Army Suffers a Conn Job

Today in East Hartford, the Black Knights were just plain taken for all they were worth by UConn.

In each of the Army football team's first two games, there were clear signs of progress, hints of future success and gridiron glory. Even in defeat, the scoreboard didn't tell the whole story.

Saturday in East Hartford, the Black Knights were just plain taken for all they were worth. Bobby Ross' troops were the victims of a Conn job--a UConn job. The 40-3 score did tell the whole story, and the pasting suffered by the Cadets gives this hurting football team a very stark choice at the end of September: fold or fight.

It was ugly for Army on a sparkling Saturday afternoon in the Nutmeg State. Whether it was Carnell Brockington's running or quarterback Dan Orlovsky's passing, the Huskies did whatever they wanted against an Army defense that was whipped in every way. Whether it was power running, delay-draw finesse running, or pitch-and-catch routes on the perimeter, the Black Knights were totally outclassed by UConn's offense, which was able to play both power and finesse football, on the ground and in the air. As an extension of both strength and solid technique, the Huskies outflanked and outpaced Army at every pressure point on the field. Once the battle of the trenches was decided, UConn's backs and receivers were easily able to outrun Army's back seven.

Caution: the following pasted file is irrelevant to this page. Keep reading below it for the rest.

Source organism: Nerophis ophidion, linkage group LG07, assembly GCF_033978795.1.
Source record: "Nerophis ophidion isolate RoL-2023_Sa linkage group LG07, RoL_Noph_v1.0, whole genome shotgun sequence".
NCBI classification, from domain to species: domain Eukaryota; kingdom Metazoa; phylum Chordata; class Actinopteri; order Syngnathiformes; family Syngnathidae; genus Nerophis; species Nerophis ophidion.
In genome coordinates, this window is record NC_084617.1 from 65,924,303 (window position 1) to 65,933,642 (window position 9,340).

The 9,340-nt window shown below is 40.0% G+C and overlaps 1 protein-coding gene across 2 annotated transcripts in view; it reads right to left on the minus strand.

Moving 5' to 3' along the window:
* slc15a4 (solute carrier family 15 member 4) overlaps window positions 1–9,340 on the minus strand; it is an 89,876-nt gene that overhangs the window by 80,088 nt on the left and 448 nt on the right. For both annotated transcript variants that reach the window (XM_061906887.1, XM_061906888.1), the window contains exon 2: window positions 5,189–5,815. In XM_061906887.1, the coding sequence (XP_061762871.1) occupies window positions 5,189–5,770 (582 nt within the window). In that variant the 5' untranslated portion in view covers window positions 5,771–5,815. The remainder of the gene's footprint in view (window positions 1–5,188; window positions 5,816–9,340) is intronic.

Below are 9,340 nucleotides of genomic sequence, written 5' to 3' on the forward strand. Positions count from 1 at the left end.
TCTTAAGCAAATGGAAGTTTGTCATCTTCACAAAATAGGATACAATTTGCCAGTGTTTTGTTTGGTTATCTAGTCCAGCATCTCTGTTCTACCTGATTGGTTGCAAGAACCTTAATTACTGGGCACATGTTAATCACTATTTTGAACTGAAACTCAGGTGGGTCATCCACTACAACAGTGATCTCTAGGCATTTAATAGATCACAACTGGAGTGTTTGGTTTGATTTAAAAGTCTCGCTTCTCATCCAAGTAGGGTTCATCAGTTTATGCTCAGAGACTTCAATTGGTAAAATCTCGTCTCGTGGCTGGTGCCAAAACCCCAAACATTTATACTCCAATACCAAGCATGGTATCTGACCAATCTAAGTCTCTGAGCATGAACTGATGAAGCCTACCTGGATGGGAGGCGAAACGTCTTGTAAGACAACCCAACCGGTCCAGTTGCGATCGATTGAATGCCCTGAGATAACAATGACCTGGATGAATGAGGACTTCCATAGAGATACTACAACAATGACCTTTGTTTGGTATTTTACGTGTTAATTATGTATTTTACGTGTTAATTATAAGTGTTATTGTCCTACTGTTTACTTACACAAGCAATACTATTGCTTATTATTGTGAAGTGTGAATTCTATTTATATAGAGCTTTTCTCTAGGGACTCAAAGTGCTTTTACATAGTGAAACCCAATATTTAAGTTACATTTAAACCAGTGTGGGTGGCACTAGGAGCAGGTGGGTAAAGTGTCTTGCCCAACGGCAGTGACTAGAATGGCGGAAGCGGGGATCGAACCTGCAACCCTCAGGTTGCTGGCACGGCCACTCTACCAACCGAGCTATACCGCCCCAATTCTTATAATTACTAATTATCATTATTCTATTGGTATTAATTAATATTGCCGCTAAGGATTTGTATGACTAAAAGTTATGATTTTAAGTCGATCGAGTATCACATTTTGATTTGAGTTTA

The battle was no better for Army's offense, which--ironically enough--tried to do the very same things UConn did, implementing a lot of finesse change-up runs. But on those slow-developing draws--either from the quarterback or the tailback position--Reggie Nevels wasn't able to sell the play with much success, and as a result, the hard-charging Husky front four was able to smother plays before they even had a chance to develop. All of these developments, on both sides of the ball, led to a 27-3 UConn avalanche before the Black Knights even knew what hit them. It was a total beating that will lead Bobby Ross back to the drawing board.

Next Saturday, the Texas Christian Horned Frogs will be listed as Army's opponent. But in reality, Army simply has to measure itself against the standards Bobby Ross held out for this team at the beginning of the season.

What does good football look like? Not anything like Saturday's display. Simply performing at a higher level, relative to their abilities, is the only goal Army can have for itself right now. It's not about playing TCU, but about playing well, for a bunch of wounded Cadets who need to fight their way out of adversity.


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